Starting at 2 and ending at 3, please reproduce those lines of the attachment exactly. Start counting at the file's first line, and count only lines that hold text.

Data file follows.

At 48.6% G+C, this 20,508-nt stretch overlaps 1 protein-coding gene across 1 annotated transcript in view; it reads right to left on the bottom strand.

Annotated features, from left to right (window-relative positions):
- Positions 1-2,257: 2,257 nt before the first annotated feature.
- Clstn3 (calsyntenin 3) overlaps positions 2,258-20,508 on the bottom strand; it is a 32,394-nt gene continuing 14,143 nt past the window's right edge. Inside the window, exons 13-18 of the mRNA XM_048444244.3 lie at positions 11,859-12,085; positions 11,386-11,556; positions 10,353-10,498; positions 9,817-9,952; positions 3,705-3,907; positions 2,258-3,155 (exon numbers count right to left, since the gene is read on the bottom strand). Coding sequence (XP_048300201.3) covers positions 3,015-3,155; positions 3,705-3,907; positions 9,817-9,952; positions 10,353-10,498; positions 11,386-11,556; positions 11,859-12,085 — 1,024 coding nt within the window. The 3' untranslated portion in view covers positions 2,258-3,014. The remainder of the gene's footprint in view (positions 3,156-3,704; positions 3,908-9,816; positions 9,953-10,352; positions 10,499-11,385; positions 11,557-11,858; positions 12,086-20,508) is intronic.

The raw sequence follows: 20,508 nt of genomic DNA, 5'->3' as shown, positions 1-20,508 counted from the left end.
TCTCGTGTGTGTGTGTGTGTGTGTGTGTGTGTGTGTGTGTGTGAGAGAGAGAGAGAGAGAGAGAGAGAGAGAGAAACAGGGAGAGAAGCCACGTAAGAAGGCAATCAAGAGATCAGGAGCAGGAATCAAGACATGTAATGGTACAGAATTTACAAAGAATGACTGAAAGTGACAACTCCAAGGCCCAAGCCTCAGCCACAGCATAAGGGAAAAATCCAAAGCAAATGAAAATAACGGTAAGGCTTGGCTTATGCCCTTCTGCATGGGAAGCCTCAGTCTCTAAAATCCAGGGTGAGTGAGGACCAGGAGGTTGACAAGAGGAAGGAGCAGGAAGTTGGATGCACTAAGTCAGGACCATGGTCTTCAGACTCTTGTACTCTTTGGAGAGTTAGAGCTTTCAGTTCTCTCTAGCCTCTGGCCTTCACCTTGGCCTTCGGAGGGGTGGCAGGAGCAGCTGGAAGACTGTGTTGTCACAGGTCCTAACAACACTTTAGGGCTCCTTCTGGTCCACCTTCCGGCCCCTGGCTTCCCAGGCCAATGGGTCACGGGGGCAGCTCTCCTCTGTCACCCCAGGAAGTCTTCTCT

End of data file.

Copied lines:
Annotated features, from left to right (window-relative positions):
- Positions 1-2,257: 2,257 nt before the first annotated feature.